Nucleic acid digestion - brush border enzymes, end products & transport mechanism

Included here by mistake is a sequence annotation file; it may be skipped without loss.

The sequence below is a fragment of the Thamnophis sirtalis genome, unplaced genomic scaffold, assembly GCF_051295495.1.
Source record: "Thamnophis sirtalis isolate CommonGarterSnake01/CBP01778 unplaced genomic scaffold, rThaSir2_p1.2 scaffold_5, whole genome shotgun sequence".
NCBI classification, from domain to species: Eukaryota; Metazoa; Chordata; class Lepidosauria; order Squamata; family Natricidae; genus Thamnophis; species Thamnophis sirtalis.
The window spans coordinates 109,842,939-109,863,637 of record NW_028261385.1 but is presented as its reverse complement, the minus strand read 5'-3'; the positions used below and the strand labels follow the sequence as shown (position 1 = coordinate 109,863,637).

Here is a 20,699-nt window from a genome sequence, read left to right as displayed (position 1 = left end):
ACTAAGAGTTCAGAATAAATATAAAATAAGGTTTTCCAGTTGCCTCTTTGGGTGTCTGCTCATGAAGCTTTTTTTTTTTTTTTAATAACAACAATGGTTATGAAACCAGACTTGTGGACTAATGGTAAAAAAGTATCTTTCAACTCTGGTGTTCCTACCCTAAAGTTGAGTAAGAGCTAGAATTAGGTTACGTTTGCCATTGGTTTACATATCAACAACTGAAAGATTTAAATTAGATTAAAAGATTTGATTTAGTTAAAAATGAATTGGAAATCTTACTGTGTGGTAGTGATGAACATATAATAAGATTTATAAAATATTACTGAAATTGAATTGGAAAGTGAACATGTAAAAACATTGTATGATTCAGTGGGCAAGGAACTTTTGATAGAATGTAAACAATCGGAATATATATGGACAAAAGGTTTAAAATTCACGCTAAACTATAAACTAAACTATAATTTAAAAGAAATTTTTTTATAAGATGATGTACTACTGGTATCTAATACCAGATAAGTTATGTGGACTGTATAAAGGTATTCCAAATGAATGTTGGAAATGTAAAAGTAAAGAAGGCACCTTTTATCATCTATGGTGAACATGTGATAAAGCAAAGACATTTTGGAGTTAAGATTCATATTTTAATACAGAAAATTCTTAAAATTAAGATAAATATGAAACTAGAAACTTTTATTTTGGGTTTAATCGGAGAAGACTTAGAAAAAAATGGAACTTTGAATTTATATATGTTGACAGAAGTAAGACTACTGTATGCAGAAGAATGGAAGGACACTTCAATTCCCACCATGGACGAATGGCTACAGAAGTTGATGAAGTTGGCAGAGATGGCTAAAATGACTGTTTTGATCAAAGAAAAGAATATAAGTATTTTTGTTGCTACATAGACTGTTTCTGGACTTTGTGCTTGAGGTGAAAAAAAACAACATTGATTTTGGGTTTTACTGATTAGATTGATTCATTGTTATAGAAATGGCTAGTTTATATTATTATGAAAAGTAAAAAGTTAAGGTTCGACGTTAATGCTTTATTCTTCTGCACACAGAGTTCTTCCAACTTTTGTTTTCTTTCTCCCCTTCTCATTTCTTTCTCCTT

• Further digestion occurs at the microvilli (brush border) of the epithelial cells of the villi in the small intestine. • Two brush border enzymes complete nucleic acid digestion: • Phosphatases, which catalyze the cleavage of a phosphate to form a nucleoside (nitrogenous base and pentose sugar). • Nucleosidases, which catalyze the breaking of the covalent bond that holds the nitrogenous base to the pentose sugar. • The final end products of nucleic acid digestion are: • nitrogenous oases. • Pentose sugars. • Phosphate ions. • Absorption of nucleic acid mainly occurs in the duodenum and jejunum of the small intestine. • At the intestinal villus, all nucleic acids are absorbed as: • Nitrogenous bases. • Pentose sugars. • Phosphate ions. • Membrane transport proteins carry the products of nucleotide digestion into epithelial cells from the lumen. • Some involve active transport; some involve secondary active transport. • Through diffusion, the products of nucleotide digestion are transported from the intestinal epithelial cells: • Across the basolateral membrane. • Into the interstitial fluid. • And, finally, into the blood. • The nucleotide digestion products are transported by blood circulation to the liver and other tissues where they undergo further degradation.



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